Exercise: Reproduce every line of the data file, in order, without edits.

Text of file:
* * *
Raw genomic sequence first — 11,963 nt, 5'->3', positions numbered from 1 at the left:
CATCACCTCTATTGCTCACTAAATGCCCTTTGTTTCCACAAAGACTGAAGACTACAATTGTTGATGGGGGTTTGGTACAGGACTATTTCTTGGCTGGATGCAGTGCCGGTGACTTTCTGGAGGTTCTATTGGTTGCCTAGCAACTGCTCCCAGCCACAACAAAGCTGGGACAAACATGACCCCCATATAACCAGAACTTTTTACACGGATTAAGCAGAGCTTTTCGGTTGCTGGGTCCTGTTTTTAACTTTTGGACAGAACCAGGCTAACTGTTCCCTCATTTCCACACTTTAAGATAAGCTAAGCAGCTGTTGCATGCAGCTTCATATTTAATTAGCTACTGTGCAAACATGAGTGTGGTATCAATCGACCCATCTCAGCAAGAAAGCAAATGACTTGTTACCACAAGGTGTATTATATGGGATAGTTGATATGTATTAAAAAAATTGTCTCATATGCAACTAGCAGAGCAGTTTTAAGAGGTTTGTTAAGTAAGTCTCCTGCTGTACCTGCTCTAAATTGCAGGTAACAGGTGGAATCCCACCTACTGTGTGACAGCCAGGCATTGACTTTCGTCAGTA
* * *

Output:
Raw genomic sequence first — 11,963 nt, 5'->3', positions numbered from 1 at the left:
CATCACCTCTATTGCTCACTAAATGCCCTTTGTTTCCACAAAGACTGAAGACTACAATTGTTGATGGGGGTTTGGTACAGGACTATTTCTTGGCTGGATGCAGTGCCGGTGACTTTCTGGAGGTTCTATTGGTTGCCTAGCAACTGCTCCCAGCCACAACAAAGCTGGGACAAACATGACCCCCATATAACCAGAACTTTTTACACGGATTAAGCAGAGCTTTTCGGTTGCTGGGTCCTGTTTTTAACTTTTGGACAGAACCAGGCTAACTGTTCCCTCATTTCCACACTTTAAGATAAGCTAAGCAGCTGTTGCATGCAGCTTCATATTTAATTAGCTACTGTGCAAACATGAGTGTGGTATCAATCGACCCATCTCAGCAAGAAAGCAAATGACTTGTTACCACAAGGTGTATTATATGGGATAGTTGATATGTATTAAAAAAATTGTCTCATATGCAACTAGCAGAGCAGTTTTAAGAGGTTTGTTAAGTAAGTCTCCTGCTGTACCTGCTCTAAATTGCAGGTAACAGGTGGAATCCCACCTACTGTGTGACAGCCAGGCATTGACTTTCGTCAGTA